When A Woman Was Harassed In A Movie Theater, One Brave Man Stood Up For Her

"The act of standing up against the small wrongs is the right first step toward conquering the bigger wrongs."

The last thing anyone wants to see in the darkness of a movie theater is a man standing up and shouting at someone, but that's exactly what moviegoers witnessed at the end of a showing of Ghostbusters last week in Toronto, Canada.

In a Facebook post picked up by Love What Matters, witness Momo Hatsa described the tension that suddenly filled the theater as the movie came to its climax. With just 10 minutes remaining, Hatsa reports that a man suddenly began shouting at the man sitting in the row in front of him to "move over."

Those surrounding the man immediately commenced shushing him, but it was to no avail.

"He said it again and again and again, each time a bit louder and more aggressively," Hatsa wrote. "Everyone in the theatre was getting agitated, with a few people asking him to keep quiet."

As the situation escalated, a scene very different from the one that audience members might have imagined began to emerge.

"After a few moments of silence," Hatsa continues, "this man stood over whoever it was he was speaking to (another man in the row in front of him) and yelled at his fullest volume, 'I SAID MOVE OVER!' The woman behind me, a mother who had brought her son to watch the movie, also got up and yelled back, 'BE QUIET!' To which this man, standing up in a darkened theatre full of people who were ready to call security on him, replied, 'I WILL NOT. HE IS HARASSING HER.'"

The mood in that theater suddenly shifted.

"And it got very quiet," Hatsa wrote. "And the standing man waited until the man in the row in front of him got up and moved to another seat. And the standing man checked on the woman being harassed and finally sat down, this time behind her to make sure she wasn't bothered again. And the mother sat down. And we all settled down. And we were all surprised that what we thought was hypermasculinity rearing its ugly head was actually feminism raising its voice."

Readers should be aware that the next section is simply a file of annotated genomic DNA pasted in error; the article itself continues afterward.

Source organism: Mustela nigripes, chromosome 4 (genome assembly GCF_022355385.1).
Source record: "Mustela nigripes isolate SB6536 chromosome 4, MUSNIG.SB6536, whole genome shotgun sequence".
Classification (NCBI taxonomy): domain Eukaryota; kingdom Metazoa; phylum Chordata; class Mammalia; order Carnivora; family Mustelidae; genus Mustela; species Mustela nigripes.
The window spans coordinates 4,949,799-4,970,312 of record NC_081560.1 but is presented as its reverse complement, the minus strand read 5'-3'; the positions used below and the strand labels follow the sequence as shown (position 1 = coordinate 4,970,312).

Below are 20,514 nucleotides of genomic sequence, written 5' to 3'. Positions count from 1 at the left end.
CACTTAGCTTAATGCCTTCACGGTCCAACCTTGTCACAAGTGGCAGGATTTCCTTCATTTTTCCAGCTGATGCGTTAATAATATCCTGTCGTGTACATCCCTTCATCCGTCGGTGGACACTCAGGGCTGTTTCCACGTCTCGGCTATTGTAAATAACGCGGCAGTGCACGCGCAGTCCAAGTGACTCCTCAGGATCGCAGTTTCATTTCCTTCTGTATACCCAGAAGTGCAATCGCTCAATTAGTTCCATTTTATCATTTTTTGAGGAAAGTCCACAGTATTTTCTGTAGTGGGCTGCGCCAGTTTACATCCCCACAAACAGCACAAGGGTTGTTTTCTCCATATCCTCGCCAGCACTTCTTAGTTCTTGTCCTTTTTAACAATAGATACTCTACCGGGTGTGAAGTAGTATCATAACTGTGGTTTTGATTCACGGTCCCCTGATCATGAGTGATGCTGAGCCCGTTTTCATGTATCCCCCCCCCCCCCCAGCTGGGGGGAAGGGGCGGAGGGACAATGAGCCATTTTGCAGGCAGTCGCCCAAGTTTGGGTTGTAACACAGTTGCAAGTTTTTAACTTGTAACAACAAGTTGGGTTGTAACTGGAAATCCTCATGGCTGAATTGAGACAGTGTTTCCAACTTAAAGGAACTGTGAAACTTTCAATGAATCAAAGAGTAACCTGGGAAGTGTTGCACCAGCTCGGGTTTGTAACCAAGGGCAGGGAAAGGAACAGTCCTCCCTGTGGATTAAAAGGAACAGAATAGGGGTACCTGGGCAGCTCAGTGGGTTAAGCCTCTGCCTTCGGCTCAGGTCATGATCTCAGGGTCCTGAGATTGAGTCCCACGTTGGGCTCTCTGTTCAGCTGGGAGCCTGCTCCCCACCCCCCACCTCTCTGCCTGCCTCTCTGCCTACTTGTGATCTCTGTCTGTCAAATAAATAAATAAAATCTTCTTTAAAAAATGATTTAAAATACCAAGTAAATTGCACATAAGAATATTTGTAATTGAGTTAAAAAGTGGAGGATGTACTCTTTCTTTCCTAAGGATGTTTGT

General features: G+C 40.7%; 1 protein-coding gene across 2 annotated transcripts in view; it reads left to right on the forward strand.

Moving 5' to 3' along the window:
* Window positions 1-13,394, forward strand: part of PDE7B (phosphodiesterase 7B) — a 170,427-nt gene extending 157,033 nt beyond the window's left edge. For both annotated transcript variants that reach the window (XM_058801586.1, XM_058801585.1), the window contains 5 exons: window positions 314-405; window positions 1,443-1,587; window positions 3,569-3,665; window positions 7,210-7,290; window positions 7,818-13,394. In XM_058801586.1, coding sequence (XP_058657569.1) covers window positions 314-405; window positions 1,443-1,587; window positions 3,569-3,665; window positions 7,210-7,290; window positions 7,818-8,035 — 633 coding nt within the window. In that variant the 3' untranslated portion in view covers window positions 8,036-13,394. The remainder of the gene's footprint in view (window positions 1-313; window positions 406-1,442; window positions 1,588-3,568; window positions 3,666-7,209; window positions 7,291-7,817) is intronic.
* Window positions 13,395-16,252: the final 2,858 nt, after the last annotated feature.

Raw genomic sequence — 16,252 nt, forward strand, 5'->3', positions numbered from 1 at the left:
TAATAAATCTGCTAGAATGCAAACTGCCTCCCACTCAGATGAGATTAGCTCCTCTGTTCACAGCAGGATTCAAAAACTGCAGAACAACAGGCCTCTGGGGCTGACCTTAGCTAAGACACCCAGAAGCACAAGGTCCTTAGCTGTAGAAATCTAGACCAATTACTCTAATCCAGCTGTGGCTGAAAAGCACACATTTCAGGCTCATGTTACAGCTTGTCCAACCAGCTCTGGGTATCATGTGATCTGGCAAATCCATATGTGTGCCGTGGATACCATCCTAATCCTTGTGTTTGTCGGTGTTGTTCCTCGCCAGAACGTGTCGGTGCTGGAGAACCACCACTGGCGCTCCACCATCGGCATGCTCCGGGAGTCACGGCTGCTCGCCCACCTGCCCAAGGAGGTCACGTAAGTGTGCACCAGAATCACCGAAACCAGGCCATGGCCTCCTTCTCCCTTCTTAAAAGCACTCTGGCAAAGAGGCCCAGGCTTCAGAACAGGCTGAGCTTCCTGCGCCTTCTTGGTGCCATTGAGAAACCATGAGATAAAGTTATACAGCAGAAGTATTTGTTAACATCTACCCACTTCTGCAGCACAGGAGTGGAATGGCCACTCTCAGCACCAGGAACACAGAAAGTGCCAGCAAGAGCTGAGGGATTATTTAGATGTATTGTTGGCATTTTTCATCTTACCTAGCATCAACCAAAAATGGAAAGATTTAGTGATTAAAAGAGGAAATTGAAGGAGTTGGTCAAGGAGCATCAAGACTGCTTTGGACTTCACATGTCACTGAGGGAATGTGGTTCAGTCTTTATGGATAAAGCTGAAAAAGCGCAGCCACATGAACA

Read Momo Hatsa's post below, then scroll down for our exclusive interview with this hero.


That man standing up for a stranger was Dale Wells.

Dale Wells

"I was enjoying the movie, when I heard the guy talking incoherently to the screen," Wells told A Plus in an interview. "I shushed him at one point. Later, about halfway through the movie, he tried engaging the woman two seats over. She tried to discourage him. Then he moved over and sat beside her. She was firm in asking him to move but he wouldn't. After her second request, I added my voice."

When we spoke to Wells, he expressed surprise that his actions had had such an impact on social media.

For him, it was just a matter of doing the right thing.

Screenshot via Facebook/Love What Matters

We asked him what was going through his head as he stood his ground in a theater of angry moviegoers.

"There is a moment in the movie where they talk about 'If you see something, say something.' We're watching this empowering movie and someone is being harassed," Wells said. "It didn't seem like anyone else saw anything. I wasn't on the aisle to go get security. In hindsight, I should have yelled for security but I was focused on protecting the woman. That the audience was bothered by my method seemed like a worthwhile tradeoff. Focus the negative at the appropriate party."

People have taken to Facebook to praise Wells' selfless actions.

Screenshot via Facebook/Love What Matters 

Wells talked to us about the emotional aftermath.

"I was stunned from the adrenaline. A few hours later, it was nice to hear from family and friends but I didn't think it would grow beyond that," he said, still in shock over the impact that the story has had on others. "Reading Ms. Hatsa's account made me both proud and tearful. To know there was an impact beyond the incident was astounding... and humbling."

When asked what motivated him to make a stand, he told A Plus about how he grew up with a strong sense of fairness. "I could say it is the experiences of being a Canadian of mixed culture, or having LGBQ2SAA family members and friends. It might be that I've shouted 'It's not fair!' since I was young," Wells said candidly.

"The act of standing up against the small wrongs is the right first step toward conquering the bigger wrongs."

Thanks to Dale Wells for taking the time to answer our questions. You can follow him on Twitter.

Taking The Lede is an A Plus original series featuring ordinary people who quietly do extraordinary things. We believe these unsung heroes deserve their place in the headlines.

(H/T: Love What Matters/Momo Hatsa)


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